Talking the Talk

I make a conscious effort not to wait until New Year’s Day to resolve to be a better version of myself.  To keep myself from getting stuck in a holding pattern, I consistently try to establish and reassess my short-term and long-term personal goals.  During my most recent bout of introspection, it occurred to me that in order to make progress toward becoming who I want to be, I need to kick some bad habits.  Admittedly, at the top of my list of annoying habits are being unnecessarily long-winded, spending too much time on the internet, and coming across as a know-it-all…so I can appreciate the slight level of irony to this post and plan to slay those beasts at a later date.  (Note to self: Add procrastination to the list.  And list making.)  For now, the habit I’m determined to break is negative self-talk, particularly surrounding body image.  So I settled upon aiming to eliminate three destructive little phrases from my vocabulary.  My hope is that in reading this, you might feel motivated to start thinking about less-than-constructive ways in which you speak about yourself, and in turn, perceive yourself.

  1. “I’m fat.” 

You are not fat.  You have fat.  In fact, you need fat to survive.  Fat provides you with an essential layer of protection and insulation from the outside world.  Know what else does that?  Your nose hair!  But you are not nose hair, either.  My point is that one physical attribute does not carry enough weight (no pun intended) to define who you are.  Regardless of how your weight status affects your quality of life; there is no value on any scale that delineates your value as a complex, irreplaceable human being who deserves love, respect, and support.

  1. “I feel fat.”  

Fat is a loose connective bodily tissue derived from adipocytes—it is not an emotion.  “Fat” is not something you experience in the way you experience joy, excitement, heartbreak, or disappointment.  Next time this utterance threatens to pass your lips, see if you can take a step back and finish the phrase with a genuine emotion rather than the word fat.  For example, instead of saying, “I feel fat”, you might say, “I feel discouraged that I gained weight this weekend” or, “I feel guilty for deviating from my healthy eating plan last night”.  Instead of negatively reinforcing your undesired outcome, you’re giving yourself the opportunity to address the cause of your feelings and consider resolutions to either change your behavior or change your thoughts surrounding the behavior to achieve your desired outcome.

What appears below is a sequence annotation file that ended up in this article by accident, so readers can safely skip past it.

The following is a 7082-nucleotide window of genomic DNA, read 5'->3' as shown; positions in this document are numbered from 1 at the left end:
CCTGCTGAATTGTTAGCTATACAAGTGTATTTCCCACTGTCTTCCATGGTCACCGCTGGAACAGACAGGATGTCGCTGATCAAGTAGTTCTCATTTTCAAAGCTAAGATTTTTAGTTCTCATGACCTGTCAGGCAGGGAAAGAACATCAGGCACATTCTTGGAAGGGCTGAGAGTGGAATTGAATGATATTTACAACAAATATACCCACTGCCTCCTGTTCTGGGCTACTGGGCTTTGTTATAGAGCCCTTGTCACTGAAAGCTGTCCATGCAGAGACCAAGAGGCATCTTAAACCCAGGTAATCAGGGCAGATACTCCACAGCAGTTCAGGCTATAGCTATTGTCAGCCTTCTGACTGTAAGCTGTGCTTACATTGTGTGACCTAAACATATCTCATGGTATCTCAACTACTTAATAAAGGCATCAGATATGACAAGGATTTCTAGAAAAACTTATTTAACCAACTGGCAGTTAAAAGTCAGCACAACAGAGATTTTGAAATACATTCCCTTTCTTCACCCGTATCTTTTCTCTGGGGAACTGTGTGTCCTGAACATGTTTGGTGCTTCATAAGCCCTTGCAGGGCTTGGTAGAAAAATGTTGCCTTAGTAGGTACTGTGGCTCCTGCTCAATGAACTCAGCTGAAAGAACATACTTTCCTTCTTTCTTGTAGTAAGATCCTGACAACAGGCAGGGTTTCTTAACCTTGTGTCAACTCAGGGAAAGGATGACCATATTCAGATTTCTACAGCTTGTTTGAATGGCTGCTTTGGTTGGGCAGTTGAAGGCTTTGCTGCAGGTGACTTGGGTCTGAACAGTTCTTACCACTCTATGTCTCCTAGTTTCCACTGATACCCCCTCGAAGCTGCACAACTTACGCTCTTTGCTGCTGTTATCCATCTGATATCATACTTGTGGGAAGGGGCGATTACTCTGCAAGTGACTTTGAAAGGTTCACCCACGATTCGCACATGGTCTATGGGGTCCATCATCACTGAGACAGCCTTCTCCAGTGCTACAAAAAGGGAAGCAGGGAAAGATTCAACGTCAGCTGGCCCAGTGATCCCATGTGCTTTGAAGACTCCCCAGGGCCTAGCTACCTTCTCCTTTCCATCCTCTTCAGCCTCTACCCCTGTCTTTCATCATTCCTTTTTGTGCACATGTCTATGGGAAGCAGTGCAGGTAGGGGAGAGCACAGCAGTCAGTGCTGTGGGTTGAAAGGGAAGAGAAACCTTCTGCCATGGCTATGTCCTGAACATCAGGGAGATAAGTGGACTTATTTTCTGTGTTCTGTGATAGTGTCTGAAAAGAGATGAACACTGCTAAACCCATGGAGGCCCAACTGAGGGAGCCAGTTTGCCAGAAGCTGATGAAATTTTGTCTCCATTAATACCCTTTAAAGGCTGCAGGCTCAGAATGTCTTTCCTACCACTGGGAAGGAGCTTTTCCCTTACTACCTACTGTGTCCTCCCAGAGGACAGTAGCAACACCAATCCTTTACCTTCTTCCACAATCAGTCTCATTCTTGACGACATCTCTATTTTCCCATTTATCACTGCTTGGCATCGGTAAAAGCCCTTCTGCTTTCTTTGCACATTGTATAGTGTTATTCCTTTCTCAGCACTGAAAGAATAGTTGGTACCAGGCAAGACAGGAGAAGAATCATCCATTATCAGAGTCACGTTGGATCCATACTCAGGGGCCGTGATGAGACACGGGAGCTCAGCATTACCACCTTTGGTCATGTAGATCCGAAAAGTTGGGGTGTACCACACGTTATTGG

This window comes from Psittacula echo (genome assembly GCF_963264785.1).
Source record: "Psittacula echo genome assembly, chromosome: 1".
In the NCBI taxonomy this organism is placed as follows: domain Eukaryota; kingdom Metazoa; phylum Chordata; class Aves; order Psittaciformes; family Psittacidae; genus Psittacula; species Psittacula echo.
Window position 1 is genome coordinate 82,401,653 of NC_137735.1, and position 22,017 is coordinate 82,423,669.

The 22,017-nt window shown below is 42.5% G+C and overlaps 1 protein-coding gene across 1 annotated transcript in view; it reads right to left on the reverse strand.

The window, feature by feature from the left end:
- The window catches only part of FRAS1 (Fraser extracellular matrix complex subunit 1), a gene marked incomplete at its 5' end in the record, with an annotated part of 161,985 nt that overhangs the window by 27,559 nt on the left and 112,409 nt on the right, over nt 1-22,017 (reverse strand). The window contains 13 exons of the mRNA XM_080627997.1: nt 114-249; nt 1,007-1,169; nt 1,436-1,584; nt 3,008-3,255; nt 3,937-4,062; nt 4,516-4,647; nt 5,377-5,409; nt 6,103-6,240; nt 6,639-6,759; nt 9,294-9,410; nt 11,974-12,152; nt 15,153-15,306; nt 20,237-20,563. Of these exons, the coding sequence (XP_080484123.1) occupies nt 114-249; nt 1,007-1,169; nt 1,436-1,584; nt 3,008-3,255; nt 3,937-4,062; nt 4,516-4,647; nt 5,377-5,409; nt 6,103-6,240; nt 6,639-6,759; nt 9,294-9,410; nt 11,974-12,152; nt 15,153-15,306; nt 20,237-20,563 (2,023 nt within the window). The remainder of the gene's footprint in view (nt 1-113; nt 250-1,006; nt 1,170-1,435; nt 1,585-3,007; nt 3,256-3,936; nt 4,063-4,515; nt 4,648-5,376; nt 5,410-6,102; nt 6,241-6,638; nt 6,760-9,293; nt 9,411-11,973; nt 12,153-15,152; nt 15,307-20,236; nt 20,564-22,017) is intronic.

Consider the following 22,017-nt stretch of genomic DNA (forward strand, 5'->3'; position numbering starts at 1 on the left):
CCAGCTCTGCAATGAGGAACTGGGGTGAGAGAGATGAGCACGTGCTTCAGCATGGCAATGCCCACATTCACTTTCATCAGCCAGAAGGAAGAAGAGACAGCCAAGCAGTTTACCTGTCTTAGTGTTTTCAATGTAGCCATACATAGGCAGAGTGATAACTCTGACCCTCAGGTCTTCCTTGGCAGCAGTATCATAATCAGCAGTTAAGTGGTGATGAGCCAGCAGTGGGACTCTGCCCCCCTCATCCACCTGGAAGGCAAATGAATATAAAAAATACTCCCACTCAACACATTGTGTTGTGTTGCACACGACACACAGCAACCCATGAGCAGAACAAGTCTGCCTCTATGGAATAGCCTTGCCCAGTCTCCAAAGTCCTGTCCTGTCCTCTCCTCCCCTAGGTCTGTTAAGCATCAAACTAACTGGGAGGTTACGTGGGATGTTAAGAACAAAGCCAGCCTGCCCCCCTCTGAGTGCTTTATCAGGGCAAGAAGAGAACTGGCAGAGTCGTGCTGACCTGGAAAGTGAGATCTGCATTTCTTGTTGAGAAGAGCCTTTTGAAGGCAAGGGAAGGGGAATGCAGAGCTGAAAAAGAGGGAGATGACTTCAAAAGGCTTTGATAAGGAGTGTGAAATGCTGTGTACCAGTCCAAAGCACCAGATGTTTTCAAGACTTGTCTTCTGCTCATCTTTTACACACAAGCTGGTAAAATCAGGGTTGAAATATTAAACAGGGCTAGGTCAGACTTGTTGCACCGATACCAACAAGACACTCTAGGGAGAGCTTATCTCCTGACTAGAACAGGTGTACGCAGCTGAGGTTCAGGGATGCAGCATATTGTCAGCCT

1. “Real women are/have…[insert cliché here].” 

Declarations like “real women have curves” are inherently exclusionary and suggest that your physical appearance defines your authenticity as a woman.  No matter how often I look in the mirror while flexing my pecs and chanting, “I must, I must, I must increase my bust!” my B-cup will never runneth over.  (FULL DISCLOSURE: I do this every hour on the hour.)  That doesn’t mean I don’t deserve to feel comfortable in my own skin, and it certainly doesn’t mean I’m not a real woman.  The legitimacy of a gal’s womanhood shouldn’t be classified by, “On a scale of Kermit the Frog to Kim Kardashian, how big is dat ass?”

Similarly, while I am a huge supporter of including women of all shapes, sizes, and ethnicities in media campaigns, I’m not crazy about the dichotomy that seems to have formed between “real” women and models.  This comparison is counterproductive because it perpetuates the concept that in order to empower one group of women, we must subsequently devalue another group.  Professional models are, well, professionals.  Imagine if we were as quick to compare ourselves to other types of professionals as we are to compare ourselves to models.  I wouldn’t be able to pass a construction zone without feeling deeply inadequate about my inability to erect a building…not to mention my inability to stop giggling at the word erect. (Or calk, for that matter, but I digress.)  Drawing parallels between people with completely different livelihoods and talents than yours sets you up for boundless disappointment in one form or another.  Furthermore, belittling someone else’s strengths in an attempt to play up your own says more about you than it does about the person you’re bashing.  At our core, we’re all real people, and we all have a fundamental desire to be reminded that what we have to offer is enough.

And you, my friend, are enough.